Why Not Agents For All?

Top actors, writers, and athletes have agents, who help them find good jobs, in exchange for a small part of their income. But having an agent is pretty rare – why don’t the rest of us have agents?

You might think its only worth paying an agent 5% of your income for jobs where wages vary by large factors, and that most people’s wages are pretty much set by their occupation, education, etc. Not true, however. Consider: workers in the same occupation, with the same observable experience, school, etc. can easily earn 30% more, or 30% less, just based on the industry they work in. For example, in the auto industry both janitors and truck drivers make twice the salary of janitors and truck drivers in the “eating and drinking place” industry. (More on industry wage differences below.)

Having an agent can also signal high quality, as agents usually won’t represent low quality folks. Also, while prior employers, often avoid being honest about your prior experience to potential future employers, agents can have incentives to be more honest, being repeat players with reputations to protect.

For an interesting example of ordinary people with “agents”, consider Giving What We Can (GWWC), an organization that “asks members to donate at least 10% of their income to the most effective charities.” Since GWWC wants to promote charity donations, it wants its members’ to have high incomes, all else equal. So affiliated folks advise members on how to find better paying jobs. If they put enough effort into this, I can believe members might actually earn more on net than they otherwise would, even after accounting for their 10% charity donation.

That promised info on industry wages differences:

Interindustry wage differentials have largely remained a mystery, although research dating back to 1950 has found that industry affiliation accounts for a significant portion of wage differentials after controlling for education, race, sex, and other “human capital” characteristics of workers. The firms in some
industries pay both low skilled and high skilled workers wages that are considerably above the average than those in other industries.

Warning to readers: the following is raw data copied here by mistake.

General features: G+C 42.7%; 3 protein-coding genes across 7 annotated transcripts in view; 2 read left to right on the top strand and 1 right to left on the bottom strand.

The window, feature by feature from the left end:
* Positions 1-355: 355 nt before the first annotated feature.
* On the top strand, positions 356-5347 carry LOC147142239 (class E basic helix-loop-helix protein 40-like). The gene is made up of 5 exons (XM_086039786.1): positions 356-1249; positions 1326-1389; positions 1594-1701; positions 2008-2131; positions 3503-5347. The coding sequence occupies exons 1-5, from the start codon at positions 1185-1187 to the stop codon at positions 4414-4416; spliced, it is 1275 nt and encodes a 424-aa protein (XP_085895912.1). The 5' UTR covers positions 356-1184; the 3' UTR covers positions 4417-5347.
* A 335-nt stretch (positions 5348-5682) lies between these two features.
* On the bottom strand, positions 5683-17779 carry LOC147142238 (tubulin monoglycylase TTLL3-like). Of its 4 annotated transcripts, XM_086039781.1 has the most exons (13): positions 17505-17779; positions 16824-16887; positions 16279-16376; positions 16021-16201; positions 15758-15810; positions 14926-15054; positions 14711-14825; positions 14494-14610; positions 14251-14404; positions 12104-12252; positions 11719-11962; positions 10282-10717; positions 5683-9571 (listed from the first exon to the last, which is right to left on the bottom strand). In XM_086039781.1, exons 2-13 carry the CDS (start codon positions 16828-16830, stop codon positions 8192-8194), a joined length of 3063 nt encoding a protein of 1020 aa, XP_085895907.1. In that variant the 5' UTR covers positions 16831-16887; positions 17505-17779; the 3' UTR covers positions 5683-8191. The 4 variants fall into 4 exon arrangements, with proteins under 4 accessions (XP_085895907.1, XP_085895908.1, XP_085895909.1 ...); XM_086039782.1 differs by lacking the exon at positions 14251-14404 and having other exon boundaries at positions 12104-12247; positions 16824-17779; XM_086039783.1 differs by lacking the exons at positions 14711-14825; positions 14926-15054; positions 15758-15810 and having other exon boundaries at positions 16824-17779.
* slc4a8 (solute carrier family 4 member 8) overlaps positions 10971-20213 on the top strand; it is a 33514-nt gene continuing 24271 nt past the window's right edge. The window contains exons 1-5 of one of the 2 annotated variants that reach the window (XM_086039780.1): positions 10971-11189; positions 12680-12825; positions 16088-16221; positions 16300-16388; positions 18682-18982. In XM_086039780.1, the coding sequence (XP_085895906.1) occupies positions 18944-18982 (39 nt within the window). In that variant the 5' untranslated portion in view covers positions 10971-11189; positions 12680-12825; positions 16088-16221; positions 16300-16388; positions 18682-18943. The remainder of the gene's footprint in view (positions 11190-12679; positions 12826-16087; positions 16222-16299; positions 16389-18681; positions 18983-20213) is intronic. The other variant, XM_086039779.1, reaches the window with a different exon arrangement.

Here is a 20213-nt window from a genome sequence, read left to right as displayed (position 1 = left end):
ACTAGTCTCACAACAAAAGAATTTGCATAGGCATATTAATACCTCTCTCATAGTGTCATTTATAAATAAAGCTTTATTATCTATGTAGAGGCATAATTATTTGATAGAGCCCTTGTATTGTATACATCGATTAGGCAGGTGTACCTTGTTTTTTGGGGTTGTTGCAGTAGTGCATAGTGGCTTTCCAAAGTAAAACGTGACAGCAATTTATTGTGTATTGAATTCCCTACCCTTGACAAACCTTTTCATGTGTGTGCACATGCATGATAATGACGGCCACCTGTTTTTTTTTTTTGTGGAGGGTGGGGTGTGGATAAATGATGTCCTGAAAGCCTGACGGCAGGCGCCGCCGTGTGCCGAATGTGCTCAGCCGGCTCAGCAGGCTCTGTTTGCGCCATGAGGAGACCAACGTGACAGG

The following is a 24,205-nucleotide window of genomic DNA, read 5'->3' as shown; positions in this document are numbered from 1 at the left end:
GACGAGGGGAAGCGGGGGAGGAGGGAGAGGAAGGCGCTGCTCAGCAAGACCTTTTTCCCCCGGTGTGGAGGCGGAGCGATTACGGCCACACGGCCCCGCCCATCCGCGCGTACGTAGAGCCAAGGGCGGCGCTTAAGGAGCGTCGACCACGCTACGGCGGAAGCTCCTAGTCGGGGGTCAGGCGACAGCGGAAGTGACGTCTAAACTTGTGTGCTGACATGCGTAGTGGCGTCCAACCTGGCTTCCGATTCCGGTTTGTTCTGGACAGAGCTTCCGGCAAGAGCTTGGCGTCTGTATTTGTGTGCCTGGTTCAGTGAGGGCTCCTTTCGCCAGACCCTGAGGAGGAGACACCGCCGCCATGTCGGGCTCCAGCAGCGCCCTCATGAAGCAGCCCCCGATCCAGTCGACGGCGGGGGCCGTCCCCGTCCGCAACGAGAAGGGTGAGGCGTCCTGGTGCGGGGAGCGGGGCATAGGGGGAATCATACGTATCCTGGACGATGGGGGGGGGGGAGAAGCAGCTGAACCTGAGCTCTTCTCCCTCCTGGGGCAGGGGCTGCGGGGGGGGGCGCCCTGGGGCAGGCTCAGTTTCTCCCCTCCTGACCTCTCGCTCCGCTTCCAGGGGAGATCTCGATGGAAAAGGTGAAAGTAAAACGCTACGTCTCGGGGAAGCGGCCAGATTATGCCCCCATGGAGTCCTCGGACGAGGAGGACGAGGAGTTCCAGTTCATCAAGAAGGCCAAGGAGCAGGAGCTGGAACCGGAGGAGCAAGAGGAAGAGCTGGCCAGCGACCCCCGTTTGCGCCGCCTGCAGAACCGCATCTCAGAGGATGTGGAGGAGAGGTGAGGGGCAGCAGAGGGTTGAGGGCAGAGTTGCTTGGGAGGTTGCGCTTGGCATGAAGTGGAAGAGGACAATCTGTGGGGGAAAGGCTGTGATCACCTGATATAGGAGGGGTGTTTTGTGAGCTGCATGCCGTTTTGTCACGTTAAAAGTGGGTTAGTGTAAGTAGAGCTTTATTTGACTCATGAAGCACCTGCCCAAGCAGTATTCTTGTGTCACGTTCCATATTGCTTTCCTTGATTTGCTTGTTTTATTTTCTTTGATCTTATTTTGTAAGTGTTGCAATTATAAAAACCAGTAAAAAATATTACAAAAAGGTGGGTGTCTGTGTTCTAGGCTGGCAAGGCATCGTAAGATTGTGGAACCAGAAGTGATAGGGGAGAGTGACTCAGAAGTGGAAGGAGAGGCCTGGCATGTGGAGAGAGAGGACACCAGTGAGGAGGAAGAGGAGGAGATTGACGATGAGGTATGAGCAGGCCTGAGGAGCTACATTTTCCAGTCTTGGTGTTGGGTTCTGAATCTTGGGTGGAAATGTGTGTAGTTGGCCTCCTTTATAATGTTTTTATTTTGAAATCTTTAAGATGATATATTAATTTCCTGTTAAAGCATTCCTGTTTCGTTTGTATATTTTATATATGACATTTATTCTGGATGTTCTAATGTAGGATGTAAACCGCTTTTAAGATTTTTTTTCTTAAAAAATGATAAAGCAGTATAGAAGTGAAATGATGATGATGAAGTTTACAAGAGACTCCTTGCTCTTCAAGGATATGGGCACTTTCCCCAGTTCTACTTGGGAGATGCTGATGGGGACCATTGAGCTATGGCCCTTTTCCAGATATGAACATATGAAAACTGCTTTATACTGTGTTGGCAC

Most of what is known about wage differences among industries can be summarized in three basic facts:

  • Industry wage differentials are amazingly uniform across occupations. For example, janitors and managers, alike, appear to receive similar wage differentials, depending on the industry in which they work.
  • Industry differentials have been remarkably stable over time; wage differentials are largely unchanged from the pattern of the 1950s.
  • Industry wage differentials are positively associated with industry characteristics including capital intensity, industry concentration (based on a four-firm concentration ratio), profitability, unionization, and low percentages of women. …

Among the industries included in the table [2], the wages paid to given occupations range from 32 percent above those of the miscellaneous plastics manufacturing industry in motor vehicles manufacturing to 72 percent below the wages of miscellaneous plastics manufacturing in shoe stores. ..

Within the services sector, most of the occupations having the lowest correlation with the all-occupation wage differential are related to physical production activities, while those having the highest correlation are occupations engaged in coordination functions, including purchasing managers, general managers, personnel, training and labor relations specialists, and clerical worker supervisors. Within the manufacturing sector, occupations having the highest degree of correlation with the all-occupation wage differential are occupations that coordinate production activities, including industrial production managers, personnel, training, and labor relations specialists, supervisors of operators, and production inspectors. Occupations having the lowest degree of correlation with the all-occupation industry wage differential tend to be non-production-related occupations, including computer support specialists, adjustment clerks, and receptionists. (more)

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